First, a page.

Bus Rides (and First Impressions)

It was past nine in the evening, and the mall was about to close. For the weirdest reason, I found myself worrying that something wouldn’t turn out right when you arrive. No, don’t worry. This is something new, I tell myself as I rub my hands together, while waiting for you outside the mall.

At last, after a few minutes of waiting, you came. I tried my best to assess this situation and not make a fool out of myself. You confirmed our meet up spot was closed already, and you suggested we go elsewhere just before you ride the bus to your weekday place.

I tried to do small talk, but there you were fixated on something you didn’t want to disclose. After that flight of stairs and another stumble, I decided to just bring you back to the bus stop, as you constantly reassure me that nothing is wrong. (As if I would take that for real.)

Why does it always have to be like this, when I go to such places? Always afraid of sending off someone close to me, and feeling they may never come back?

As I slowly succumb to the cold air, and the texts that came colder than your usual warm self, I begin to question myself.

It made me realize how much I hate buses.



A 24-year-old Asian male presents to the ER with tachypnea, shortness of breath, and generalized urticaria. The patient has no known maintenance medications to relieve the symptoms he is currently experiencing before coming to the ER. A physical examination revealed the following: HR 110bpm, RR 40 with signs of accessory muscle use.

A brief history of the patient reveals that he has been trying to patch things up with his partner of eight months, after a whirlwind dating phase that lasted only roughly two weeks. The patient discloses that he was unaware that things would have gone out of hand, and symptoms of said event manifested abruptly one Saturday evening after receiving too many messages from his partner.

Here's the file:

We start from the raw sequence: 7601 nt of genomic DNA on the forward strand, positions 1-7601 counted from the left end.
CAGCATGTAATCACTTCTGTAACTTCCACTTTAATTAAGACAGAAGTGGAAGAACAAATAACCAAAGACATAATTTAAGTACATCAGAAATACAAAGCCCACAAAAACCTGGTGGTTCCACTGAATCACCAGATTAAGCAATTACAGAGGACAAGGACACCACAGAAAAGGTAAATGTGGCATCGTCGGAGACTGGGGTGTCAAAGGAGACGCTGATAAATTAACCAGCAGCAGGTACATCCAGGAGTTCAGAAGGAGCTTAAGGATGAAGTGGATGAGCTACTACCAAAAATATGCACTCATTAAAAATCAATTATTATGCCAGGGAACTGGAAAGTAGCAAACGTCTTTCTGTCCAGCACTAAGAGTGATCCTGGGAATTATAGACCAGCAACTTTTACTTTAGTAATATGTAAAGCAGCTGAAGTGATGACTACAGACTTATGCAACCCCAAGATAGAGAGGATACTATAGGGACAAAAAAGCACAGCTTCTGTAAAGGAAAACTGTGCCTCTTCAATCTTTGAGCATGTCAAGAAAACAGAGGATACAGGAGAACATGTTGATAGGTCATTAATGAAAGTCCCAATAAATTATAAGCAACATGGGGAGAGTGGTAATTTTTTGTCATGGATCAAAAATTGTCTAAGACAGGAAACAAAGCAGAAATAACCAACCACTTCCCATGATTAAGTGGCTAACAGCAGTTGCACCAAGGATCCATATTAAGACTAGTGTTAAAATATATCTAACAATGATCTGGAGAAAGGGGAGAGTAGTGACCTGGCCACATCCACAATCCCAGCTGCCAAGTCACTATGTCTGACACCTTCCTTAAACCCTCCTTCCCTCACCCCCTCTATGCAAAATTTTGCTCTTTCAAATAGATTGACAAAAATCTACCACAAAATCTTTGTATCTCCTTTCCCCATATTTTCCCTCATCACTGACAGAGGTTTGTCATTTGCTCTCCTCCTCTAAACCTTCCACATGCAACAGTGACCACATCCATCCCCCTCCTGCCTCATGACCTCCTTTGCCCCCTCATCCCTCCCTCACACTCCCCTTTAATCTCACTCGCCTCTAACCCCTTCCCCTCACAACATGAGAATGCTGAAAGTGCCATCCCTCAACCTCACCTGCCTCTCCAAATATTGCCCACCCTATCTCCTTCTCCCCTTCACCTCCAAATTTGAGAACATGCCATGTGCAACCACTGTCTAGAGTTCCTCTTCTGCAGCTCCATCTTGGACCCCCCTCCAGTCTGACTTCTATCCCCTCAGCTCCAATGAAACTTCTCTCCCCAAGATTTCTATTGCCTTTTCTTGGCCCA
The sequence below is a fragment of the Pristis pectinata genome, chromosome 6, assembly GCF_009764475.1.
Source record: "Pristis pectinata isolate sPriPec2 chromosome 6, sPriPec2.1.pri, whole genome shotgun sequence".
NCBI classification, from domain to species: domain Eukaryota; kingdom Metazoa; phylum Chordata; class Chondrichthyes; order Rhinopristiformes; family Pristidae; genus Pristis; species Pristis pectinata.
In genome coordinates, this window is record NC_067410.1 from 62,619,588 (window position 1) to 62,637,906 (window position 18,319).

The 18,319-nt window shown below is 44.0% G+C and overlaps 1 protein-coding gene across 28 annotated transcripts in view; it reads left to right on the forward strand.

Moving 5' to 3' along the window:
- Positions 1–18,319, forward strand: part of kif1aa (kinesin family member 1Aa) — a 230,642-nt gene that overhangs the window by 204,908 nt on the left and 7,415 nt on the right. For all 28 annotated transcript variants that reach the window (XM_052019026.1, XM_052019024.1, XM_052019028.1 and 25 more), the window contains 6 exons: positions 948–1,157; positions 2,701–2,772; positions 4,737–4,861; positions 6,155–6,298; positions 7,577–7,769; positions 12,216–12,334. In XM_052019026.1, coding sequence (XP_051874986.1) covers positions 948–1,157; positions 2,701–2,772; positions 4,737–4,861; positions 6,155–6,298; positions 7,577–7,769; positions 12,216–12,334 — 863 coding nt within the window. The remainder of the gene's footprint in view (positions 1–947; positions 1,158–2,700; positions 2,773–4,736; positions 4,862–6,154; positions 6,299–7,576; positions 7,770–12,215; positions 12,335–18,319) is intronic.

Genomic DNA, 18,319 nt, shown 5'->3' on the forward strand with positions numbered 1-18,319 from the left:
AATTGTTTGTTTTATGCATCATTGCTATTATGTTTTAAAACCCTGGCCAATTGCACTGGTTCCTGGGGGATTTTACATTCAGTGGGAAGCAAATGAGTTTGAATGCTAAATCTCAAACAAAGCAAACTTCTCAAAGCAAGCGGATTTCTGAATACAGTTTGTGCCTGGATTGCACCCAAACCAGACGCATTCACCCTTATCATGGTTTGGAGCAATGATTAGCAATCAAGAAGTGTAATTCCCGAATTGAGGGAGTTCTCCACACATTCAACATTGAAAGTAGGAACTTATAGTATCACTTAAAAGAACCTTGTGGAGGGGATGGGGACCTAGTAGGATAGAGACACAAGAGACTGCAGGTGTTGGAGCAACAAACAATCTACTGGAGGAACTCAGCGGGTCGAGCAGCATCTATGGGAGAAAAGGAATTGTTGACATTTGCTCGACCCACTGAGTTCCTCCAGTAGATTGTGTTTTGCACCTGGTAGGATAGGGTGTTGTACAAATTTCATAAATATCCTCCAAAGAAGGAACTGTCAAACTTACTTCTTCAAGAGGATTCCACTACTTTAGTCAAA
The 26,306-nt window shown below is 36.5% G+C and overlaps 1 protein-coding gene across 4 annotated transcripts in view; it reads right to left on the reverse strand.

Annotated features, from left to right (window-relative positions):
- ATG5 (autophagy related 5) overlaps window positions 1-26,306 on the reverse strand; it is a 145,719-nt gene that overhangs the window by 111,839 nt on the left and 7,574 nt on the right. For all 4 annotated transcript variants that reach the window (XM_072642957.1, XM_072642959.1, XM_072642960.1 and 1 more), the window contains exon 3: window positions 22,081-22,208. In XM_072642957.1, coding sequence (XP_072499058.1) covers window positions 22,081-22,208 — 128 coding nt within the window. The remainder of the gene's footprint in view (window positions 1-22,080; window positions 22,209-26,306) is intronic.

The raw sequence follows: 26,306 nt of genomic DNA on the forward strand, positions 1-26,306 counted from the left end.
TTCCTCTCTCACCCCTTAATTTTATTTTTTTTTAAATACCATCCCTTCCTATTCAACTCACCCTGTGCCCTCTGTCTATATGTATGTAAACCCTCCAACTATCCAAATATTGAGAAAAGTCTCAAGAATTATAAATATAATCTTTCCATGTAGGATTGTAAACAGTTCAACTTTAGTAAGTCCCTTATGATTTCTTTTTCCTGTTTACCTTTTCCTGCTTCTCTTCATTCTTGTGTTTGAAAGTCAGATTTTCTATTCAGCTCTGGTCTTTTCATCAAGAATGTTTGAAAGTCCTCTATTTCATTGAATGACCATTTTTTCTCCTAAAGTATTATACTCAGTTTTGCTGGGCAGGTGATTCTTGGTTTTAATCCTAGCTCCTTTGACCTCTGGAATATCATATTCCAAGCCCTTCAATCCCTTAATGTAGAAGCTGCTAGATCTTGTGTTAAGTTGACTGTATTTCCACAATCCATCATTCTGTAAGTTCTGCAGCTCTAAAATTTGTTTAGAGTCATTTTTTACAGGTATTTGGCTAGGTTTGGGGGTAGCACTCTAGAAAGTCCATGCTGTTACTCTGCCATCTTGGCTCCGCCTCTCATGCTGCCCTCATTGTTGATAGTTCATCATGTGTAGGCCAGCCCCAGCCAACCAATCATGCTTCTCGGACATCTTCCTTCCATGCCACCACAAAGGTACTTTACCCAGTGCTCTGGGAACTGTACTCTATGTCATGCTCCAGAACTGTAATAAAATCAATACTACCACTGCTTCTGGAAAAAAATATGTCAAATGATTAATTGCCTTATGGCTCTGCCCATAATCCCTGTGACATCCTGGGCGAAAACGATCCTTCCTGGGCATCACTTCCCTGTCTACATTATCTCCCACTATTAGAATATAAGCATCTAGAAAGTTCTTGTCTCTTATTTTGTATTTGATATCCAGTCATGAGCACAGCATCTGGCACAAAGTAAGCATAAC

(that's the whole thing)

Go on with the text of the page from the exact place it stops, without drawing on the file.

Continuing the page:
Accumulation of said allergen in the system may have caused this allergic reaction in the patient, causing him to lose motivation and feel irritability at the mere thought of this peron.

Aerosol treatment was ordered and given with 0.5 cc albuterol with 3.0 cc normal saline in a small-volume nebulizer for 10 minutes. Peak flows done before and after the treatment was 125/250, and auscultation revealed loud expiratory wheezing and better airflow.

Symptoms began to resolve, and the patient was advised to resolve his current ordeal with his partner; if they would accept their excessive neediness of one another, come to terms with this to prevent his reexposure to this allergen, and refrain from whirlwind relationships, things would be better.

At the Back of my Mind

I took awhile, standing there at the corner of the street overlooking his place, one Saturday night. Texting him that I was standing just below the light post was not an option anymore. Not anymore.

After ten minutes or so, I began walking the long road back to my place. We used to love doing this together – me and him. I didn’t bother taking a jeep, just so I could slowly drown myself in my thoughts, and to let the idea sink in, that I may probably not see him in person again.

I walked along all the side streets that we used to walk on. Only this time, I was the only one walking myself home. I recall the jokes, the teasing, the surprise kisses in the dark side of the street. His hands that held mine. All that’s left are my hands that clasped each other to fend off the cold.

Maybe I never should have tried. But then again, I was always the hoping type.